A human who learns to feel where his or her horse’s feet are is thinking about, and even physically connected with, the horse. That human’s mind is no longer inside their own ego and their own intention — at least for a while. Instead, they are focusing on the horse. They are feeling the horse, quite literally. And Jo and I both suspect, very deeply, that what happens is that this change in focus and concentration allows the horse and rider to communicate simply and effectively in an entirely different way than the one we usually think of as “stimulus-response.” Which means, of course, that Reaction Time is irrelevant. What matters is simply the development of feel. And an exercise in which you learn where your horse’s feet are — with such precision that you can cue one at one particular place in the step cycle — will teach you that. But the exercise is not about cuing the horse. It’s about teaching the human to feel.
If you read Tom Dorrance, Bill Dorrance, or Ray Hunt you will see that this is pretty darned close to the way they talk about “feel”. And given that they coined the concept, at least in contemporary equine society, that’s enough for me to take it as a “good fit” to the only explanation I can see for what happens in these riding exercise — given that the neurobiological “reason” usually given (Reaction Time) is actually not valid. Did Tom Dorrance know this when he used a line of tires to teach a rider how to tell where his horse’s feet were, and how to move each foot at just the right time? Was he actually and simply trying to teach “feel” in a reliable way? Yes, I think he was.
In my walking blog, when I suggested ways a person could develop feel of their horse’s walking foot positions, my thought was that I’d give lip service to the “reason” this is usually said to be a good thing to do: Reaction Time, or “you can’t move a foot that’s not off the ground.” It was, after all, good enough for Tom Dorrance in that clinic I saw in a video. But my real thought was that anyone who did that exercise would develop proprioceptive awareness of the horse they were sitting on. And I do believe, after all I’ve seen and after the training work Jo has done to explore this, that if you do this exercise you will develop your sense of “feel” and, as a result, start to develop a relationship of light responsiveness between you and your horse.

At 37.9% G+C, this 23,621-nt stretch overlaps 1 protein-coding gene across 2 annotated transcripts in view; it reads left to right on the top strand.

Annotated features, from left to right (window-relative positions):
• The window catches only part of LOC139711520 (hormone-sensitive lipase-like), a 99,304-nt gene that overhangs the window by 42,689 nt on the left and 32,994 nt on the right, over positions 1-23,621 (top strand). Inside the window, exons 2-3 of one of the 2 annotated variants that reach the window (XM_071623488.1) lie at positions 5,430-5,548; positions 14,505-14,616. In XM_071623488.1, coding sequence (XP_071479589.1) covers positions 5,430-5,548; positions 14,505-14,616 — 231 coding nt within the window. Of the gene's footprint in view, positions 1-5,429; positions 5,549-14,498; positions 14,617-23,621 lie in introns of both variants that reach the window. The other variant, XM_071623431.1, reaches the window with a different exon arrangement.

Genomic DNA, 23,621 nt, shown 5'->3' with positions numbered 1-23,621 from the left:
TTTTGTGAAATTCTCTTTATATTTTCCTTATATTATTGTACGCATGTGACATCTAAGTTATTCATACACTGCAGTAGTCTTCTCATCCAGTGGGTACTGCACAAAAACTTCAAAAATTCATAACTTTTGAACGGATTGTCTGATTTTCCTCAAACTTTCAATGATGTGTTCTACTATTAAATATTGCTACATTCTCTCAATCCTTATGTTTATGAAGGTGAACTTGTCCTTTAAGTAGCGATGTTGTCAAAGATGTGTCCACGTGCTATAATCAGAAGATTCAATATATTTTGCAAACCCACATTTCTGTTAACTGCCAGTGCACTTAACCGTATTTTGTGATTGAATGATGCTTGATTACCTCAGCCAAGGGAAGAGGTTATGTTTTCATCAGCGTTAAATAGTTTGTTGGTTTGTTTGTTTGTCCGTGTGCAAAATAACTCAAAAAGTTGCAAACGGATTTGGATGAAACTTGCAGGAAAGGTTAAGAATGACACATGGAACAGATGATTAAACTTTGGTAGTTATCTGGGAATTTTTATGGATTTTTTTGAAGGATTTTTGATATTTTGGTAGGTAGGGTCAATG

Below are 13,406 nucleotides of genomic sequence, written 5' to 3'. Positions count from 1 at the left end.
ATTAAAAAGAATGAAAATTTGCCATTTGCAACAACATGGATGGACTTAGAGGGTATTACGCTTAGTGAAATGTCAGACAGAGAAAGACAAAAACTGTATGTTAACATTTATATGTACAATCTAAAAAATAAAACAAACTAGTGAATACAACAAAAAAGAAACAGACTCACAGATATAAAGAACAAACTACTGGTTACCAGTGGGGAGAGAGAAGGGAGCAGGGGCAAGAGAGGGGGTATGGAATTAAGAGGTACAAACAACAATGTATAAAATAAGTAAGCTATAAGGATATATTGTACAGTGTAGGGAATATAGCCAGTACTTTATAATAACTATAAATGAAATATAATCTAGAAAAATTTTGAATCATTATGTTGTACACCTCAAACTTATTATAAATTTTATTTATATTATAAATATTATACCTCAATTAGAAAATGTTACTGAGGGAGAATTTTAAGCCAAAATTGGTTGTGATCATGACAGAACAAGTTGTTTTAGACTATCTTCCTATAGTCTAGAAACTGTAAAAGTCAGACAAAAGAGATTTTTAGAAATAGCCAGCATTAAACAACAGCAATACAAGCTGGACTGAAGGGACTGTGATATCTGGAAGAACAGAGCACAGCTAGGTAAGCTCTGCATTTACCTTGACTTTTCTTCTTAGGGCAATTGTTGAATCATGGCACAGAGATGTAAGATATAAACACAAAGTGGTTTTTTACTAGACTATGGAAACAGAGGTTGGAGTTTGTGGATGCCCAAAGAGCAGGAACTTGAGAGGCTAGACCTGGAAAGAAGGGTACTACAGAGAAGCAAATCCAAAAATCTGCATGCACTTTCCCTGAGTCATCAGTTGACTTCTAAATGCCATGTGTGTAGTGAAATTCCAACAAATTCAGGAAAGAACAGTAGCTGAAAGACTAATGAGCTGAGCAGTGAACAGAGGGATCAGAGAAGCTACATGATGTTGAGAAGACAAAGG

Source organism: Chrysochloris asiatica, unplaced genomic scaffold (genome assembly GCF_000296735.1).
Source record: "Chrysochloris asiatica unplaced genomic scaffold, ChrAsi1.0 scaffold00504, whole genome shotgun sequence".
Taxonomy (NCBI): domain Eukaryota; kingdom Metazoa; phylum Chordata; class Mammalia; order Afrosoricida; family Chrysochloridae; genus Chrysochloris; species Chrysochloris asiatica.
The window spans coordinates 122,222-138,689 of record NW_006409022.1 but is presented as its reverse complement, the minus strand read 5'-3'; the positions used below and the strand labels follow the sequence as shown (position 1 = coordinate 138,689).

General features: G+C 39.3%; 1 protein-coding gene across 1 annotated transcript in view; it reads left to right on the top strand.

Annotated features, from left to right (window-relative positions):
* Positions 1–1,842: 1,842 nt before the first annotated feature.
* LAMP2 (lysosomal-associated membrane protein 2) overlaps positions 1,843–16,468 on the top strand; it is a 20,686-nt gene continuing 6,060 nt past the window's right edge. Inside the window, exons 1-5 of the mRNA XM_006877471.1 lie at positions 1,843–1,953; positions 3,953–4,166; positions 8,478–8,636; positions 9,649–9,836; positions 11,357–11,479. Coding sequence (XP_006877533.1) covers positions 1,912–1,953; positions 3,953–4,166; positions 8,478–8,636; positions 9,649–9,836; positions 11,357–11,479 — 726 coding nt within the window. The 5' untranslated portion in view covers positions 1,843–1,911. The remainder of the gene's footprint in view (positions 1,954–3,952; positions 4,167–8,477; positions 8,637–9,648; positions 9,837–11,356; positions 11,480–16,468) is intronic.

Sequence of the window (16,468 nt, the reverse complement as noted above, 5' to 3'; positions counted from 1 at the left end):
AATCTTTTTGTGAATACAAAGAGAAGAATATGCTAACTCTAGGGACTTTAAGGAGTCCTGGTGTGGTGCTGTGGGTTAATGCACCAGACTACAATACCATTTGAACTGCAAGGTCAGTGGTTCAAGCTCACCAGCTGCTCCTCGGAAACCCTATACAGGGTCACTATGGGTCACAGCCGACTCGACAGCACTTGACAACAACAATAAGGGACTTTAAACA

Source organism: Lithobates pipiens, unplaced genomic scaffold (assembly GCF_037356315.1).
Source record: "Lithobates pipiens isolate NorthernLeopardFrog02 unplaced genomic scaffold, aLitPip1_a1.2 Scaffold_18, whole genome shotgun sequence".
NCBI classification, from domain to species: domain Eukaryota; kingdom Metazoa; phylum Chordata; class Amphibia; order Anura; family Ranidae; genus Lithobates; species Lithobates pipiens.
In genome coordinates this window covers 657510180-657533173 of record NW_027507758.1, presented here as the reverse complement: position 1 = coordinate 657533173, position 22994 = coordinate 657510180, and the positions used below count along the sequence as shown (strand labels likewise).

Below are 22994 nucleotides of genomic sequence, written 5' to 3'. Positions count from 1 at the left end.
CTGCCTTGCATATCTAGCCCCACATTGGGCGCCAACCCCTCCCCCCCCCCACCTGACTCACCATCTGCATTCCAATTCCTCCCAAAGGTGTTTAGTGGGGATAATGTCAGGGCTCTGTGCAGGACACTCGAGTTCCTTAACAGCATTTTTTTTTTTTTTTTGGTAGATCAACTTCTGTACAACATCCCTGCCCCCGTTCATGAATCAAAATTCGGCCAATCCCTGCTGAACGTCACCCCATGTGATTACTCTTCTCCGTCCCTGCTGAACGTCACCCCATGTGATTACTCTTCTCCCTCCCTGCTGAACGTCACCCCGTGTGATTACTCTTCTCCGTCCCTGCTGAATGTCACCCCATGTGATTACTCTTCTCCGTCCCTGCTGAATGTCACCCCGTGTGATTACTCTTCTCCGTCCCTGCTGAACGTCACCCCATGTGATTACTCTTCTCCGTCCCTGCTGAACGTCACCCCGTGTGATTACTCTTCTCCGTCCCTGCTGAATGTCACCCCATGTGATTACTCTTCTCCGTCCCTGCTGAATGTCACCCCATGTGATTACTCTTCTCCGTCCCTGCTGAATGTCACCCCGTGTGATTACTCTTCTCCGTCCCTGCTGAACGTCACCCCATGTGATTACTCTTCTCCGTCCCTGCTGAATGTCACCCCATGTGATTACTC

If it works better for you to skip all the talk about “feel” and use the short-cut of thinking that you can’t move a foot that’s on the ground, that’s fine. You will still learn where your horse’s feet are and when to cue a foot to move. And that will get you light and responsive movement from your horse. But you’ll need to pretend you don’t know about the complexities of Reaction Time if you do that — which is ok by me. The complexities of the natural world get abridged in common understanding all the time, largely for the reason of generating actions that have simple and predictable outcomes that seem to be based in science. But, as is usually the case in all such situations, understanding the science a little better actually takes you to a place you might not expect to wind up.
So if your horse already knows how to “go” and all you have to do is relax the reins, you’re in good shape in lots of ways. But an exercise that teaches you to feel where your horse’s feet are, well enough that you can cue one foot at one particular place in the step cycle, will still give you something new that’s worth developing: feel. Horses already know how to walk, after all. It’s we humans who have to learn how to go along for the ride without messing them up.
This post was a featured blog entry on BarnMice, Nov. 22, 2012.